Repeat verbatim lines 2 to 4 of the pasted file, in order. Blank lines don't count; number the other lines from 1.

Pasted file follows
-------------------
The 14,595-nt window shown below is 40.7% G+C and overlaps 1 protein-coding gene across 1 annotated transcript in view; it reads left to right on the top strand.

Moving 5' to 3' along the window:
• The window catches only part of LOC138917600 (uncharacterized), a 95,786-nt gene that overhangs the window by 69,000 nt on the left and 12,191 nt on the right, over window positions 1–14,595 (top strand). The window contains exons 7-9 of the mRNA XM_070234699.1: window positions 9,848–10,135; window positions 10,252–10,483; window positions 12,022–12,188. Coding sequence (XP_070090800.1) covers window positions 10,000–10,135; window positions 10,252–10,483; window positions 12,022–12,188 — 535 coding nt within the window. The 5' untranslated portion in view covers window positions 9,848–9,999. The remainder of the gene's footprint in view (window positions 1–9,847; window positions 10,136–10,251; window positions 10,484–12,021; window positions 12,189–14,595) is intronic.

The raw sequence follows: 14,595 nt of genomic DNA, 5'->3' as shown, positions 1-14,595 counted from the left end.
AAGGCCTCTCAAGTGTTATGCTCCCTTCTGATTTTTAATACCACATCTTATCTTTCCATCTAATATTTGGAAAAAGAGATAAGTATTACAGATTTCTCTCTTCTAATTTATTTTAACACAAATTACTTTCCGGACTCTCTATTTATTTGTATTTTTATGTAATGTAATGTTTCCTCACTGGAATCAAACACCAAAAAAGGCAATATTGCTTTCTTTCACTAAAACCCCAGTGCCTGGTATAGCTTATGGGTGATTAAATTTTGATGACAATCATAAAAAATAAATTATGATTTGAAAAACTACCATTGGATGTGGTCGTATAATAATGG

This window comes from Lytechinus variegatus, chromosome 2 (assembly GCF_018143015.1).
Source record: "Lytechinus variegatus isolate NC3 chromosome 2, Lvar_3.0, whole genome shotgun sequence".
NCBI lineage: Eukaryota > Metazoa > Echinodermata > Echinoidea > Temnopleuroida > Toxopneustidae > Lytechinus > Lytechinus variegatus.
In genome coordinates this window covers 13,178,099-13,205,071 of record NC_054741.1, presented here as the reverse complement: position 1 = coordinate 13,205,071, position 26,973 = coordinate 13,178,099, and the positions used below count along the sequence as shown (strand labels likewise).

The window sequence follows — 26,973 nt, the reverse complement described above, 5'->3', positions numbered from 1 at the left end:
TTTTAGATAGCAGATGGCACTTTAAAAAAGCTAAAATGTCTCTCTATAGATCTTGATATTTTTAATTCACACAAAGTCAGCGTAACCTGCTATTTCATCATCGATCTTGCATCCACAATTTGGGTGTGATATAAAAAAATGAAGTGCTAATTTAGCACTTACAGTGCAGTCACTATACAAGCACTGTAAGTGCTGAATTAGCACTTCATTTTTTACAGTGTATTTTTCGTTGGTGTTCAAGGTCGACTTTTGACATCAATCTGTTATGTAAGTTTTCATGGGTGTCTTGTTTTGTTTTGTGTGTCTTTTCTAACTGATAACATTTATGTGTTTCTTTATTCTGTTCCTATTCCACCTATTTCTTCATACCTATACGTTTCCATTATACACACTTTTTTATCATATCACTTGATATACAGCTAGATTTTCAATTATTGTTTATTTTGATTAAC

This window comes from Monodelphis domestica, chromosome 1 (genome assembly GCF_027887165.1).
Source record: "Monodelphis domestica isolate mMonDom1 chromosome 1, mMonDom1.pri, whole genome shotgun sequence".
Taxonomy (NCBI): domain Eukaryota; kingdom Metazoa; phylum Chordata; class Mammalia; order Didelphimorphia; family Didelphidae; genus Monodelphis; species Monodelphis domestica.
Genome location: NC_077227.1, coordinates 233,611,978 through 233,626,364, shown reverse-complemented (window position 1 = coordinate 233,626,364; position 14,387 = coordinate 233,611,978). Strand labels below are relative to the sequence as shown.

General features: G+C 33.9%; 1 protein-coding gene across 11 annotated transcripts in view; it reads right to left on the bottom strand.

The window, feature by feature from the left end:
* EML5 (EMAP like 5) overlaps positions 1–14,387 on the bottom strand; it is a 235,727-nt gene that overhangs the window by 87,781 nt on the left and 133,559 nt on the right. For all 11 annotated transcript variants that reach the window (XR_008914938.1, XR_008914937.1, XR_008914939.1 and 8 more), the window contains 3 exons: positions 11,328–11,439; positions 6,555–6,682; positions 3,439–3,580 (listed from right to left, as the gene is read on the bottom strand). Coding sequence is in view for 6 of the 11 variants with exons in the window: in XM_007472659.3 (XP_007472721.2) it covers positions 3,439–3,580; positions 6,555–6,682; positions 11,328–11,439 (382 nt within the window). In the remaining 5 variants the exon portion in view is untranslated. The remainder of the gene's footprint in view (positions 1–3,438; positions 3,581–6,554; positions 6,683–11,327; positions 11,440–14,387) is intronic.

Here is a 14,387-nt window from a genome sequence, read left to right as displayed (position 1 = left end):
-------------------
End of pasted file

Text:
Moving 5' to 3' along the window:
• The window catches only part of LOC138917600 (uncharacterized), a 95,786-nt gene that overhangs the window by 69,000 nt on the left and 12,191 nt on the right, over window positions 1–14,595 (top strand). The window contains exons 7-9 of the mRNA XM_070234699.1: window positions 9,848–10,135; window positions 10,252–10,483; window positions 12,022–12,188. Coding sequence (XP_070090800.1) covers window positions 10,000–10,135; window positions 10,252–10,483; window positions 12,022–12,188 — 535 coding nt within the window. The 5' untranslated portion in view covers window positions 9,848–9,999. The remainder of the gene's footprint in view (window positions 1–9,847; window positions 10,136–10,251; window positions 10,484–12,021; window positions 12,189–14,595) is intronic.

The raw sequence follows: 14,595 nt of genomic DNA, 5'->3' as shown, positions 1-14,595 counted from the left end.